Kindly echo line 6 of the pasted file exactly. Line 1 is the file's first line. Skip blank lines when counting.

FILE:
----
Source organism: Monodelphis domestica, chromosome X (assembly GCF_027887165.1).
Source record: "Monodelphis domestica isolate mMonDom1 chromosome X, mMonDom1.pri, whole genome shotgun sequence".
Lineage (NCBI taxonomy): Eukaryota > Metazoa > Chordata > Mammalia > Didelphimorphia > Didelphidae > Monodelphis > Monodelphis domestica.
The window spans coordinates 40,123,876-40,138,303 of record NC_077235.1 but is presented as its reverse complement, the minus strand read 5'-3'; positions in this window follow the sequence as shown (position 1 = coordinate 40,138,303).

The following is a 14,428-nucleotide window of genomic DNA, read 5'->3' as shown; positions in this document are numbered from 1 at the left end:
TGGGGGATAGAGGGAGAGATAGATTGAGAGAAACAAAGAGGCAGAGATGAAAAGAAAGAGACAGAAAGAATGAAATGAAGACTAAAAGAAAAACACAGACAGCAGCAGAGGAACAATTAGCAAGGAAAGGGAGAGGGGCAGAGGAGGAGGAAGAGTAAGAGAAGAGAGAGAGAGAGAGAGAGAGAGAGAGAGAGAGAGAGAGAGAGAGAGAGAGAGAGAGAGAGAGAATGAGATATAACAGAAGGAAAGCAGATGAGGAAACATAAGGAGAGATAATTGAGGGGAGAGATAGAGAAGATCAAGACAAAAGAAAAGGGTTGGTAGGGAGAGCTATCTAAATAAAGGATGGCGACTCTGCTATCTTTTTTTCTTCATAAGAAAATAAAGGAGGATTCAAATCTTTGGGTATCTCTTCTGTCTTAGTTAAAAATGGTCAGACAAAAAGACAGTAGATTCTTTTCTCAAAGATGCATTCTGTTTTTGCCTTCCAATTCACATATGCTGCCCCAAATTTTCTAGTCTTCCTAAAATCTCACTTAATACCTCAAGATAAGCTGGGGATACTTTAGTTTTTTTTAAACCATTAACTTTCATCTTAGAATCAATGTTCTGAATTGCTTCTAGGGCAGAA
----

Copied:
TGGGGGATAGAGGGAGAGATAGATTGAGAGAAACAAAGAGGCAGAGATGAAAAGAAAGAGACAGAAAGAATGAAATGAAGACTAAAAGAAAAACACAGACAGCAGCAGAGGAACAATTAGCAAGGAAAGGGAGAGGGGCAGAGGAGGAGGAAGAGTAAGAGAAGAGAGAGAGAGAGAGAGAGAGAGAGAGAGAGAGAGAGAGAGAGAGAGAGAGAGAGAGAGAGAGAATGAGATATAACAGAAGGAAAGCAGATGAGGAAACATAAGGAGAGATAATTGAGGGGAGAGATAGAGAAGATCAAGACAAAAGAAAAGGGTTGGTAGGGAGAGCTATCTAAATAAAGGATGGCGACTCTGCTATCTTTTTTTCTTCATAAGAAAATAAAGGAGGATTCAAATCTTTGGGTATCTCTTCTGTCTTAGTTAAAAATGGTCAGACAAAAAGACAGTAGATTCTTTTCTCAAAGATGCATTCTGTTTTTGCCTTCCAATTCACATATGCTGCCCCAAATTTTCTAGTCTTCCTAAAATCTCACTTAATACCTCAAGATAAGCTGGGGATACTTTAGTTTTTTTTAAACCATTAACTTTCATCTTAGAATCAATGTTCTGAATTGCTTCTAGGGCAGAA